By John Lloyd
(Reuters) - Masha Lipman, one of the great chroniclers of Russian politics, told a story at a conference I attended outside of Moscow earlier this week. It was about two scholars who, in a recent discussion about the history of Russia and the Soviet Union, fell into a savage argument. One saw the end of the Soviet Union as a tragedy, the other as a release from tyranny. So radical and bitter was the disagreement that they came to blows, an unheard of event in the generally decorous world of Russian academia.
Lipman also noted that, in a discussion in the Duma (parliament), several deputies called for the abolition of the country's Independence Day on June 12, established in 1990. One suggested moving the date to whenever National Day took place in the 10th century, when "Rus" was first formed in Kiev, now the capital of Ukraine. This was a none too subtle way of saying that Russia was once a Slavic empire, and could be again.
Russia's President, Vladimir Putin, might agree with the deputies. It would be surprising if he did not. He is, after all, the same man who said in 2005 that the end of the Soviet Union was the greatest geopolitical tragedy of the 20th century.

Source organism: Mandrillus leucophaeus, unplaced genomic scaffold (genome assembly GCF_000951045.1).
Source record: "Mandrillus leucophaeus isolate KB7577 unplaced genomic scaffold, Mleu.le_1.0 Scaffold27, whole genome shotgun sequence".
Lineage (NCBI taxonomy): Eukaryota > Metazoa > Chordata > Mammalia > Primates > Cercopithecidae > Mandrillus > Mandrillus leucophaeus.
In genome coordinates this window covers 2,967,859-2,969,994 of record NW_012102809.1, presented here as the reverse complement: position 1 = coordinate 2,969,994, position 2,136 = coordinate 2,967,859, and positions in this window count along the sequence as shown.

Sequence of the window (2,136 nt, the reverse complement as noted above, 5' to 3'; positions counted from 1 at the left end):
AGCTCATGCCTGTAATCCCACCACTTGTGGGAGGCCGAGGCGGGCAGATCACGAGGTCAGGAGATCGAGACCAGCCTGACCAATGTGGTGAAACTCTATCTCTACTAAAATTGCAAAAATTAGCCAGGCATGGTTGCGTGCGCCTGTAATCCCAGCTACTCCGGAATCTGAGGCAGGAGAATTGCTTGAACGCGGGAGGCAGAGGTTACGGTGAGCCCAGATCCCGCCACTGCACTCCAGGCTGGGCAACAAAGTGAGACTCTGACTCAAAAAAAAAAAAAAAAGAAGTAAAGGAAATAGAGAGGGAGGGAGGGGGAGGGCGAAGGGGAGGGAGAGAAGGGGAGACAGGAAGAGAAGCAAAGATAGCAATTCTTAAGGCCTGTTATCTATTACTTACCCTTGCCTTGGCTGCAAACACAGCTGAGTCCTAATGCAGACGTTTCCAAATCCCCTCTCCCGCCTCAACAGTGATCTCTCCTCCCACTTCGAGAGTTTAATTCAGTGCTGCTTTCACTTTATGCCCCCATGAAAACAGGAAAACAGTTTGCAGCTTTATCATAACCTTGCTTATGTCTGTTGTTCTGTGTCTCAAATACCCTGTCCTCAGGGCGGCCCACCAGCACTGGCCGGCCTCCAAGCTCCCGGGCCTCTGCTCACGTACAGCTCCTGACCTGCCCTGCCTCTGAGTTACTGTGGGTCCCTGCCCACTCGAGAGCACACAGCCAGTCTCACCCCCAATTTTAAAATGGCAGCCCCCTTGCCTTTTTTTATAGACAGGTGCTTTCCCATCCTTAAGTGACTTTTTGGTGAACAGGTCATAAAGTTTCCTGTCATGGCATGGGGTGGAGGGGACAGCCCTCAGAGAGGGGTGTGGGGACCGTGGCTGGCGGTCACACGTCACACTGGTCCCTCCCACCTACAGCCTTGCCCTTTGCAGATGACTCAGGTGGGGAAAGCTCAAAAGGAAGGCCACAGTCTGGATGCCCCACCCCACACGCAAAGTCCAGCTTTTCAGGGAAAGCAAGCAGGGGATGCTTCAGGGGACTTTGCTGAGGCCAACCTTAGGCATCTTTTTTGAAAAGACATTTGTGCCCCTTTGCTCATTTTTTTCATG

Putin and the Russians have Russia, of course, which for the first time since the collapse of the Soviet Union in 1991 is a state that has defined borders, an elected president and parliament, and a democratic constitution that offers a swathe of citizens' rights.
But, several Russians said to me at the conference, what is Russia, after all? Why should its political connection be severed from states that it once dominated like Ukraine, Belarus, Georgia, Armenia and Central Asia? And above all, the old question: "Kuda Rossiya?" Where is Russia going? To what does it aspire? Where does it want to come to rest?
It isn't at rest now. It's been restless since tens of thousands of demonstrators turned out on the streets to protest falsified elections, corruption and much else in 2011 and 2012, and has remained so even after the re-election of Putin last year as president.
The foreign policy analyst Dmitri Trenin told me that the country's foreign policy stance has changed fundamentally for the fourth time while Putin has been on the scene in Russia.
In 2000 it started with a policy open to closer relations with the U.S. and Europe, then changed to a resentful retreat into a Eurasian redoubt when it felt repelled by the West, changed again to an attempt to reset relations when Dmitry Medvedev was allowed by Putin to be president for one term, then finally back again to Eurasia on Putin's return.
But where does that take it? There's no prospect of a re-integration of any of the former parts of the Soviet Union. Russia would demand to be first among un-equals, which the new elites of all of these states, even the closest to Russia like Belarus, couldn't tolerate.
To be sure, Russian tanks brought Georgia to heel in 2008 when it tried to take back its regions of Abkhazia and South Ossetia, which prefer rule from Moscow to that of Tbilisi. But even under a new, more Russia-friendly president in Bidzina Ivanishvili, Georgia isn't about to either give up its claim on these regions or go back to its years of dependence. A stony dislike of the West has its satisfactions for Putin, who seems to enjoy being disliked. But if he renounces Europe he has no other welcoming place to go.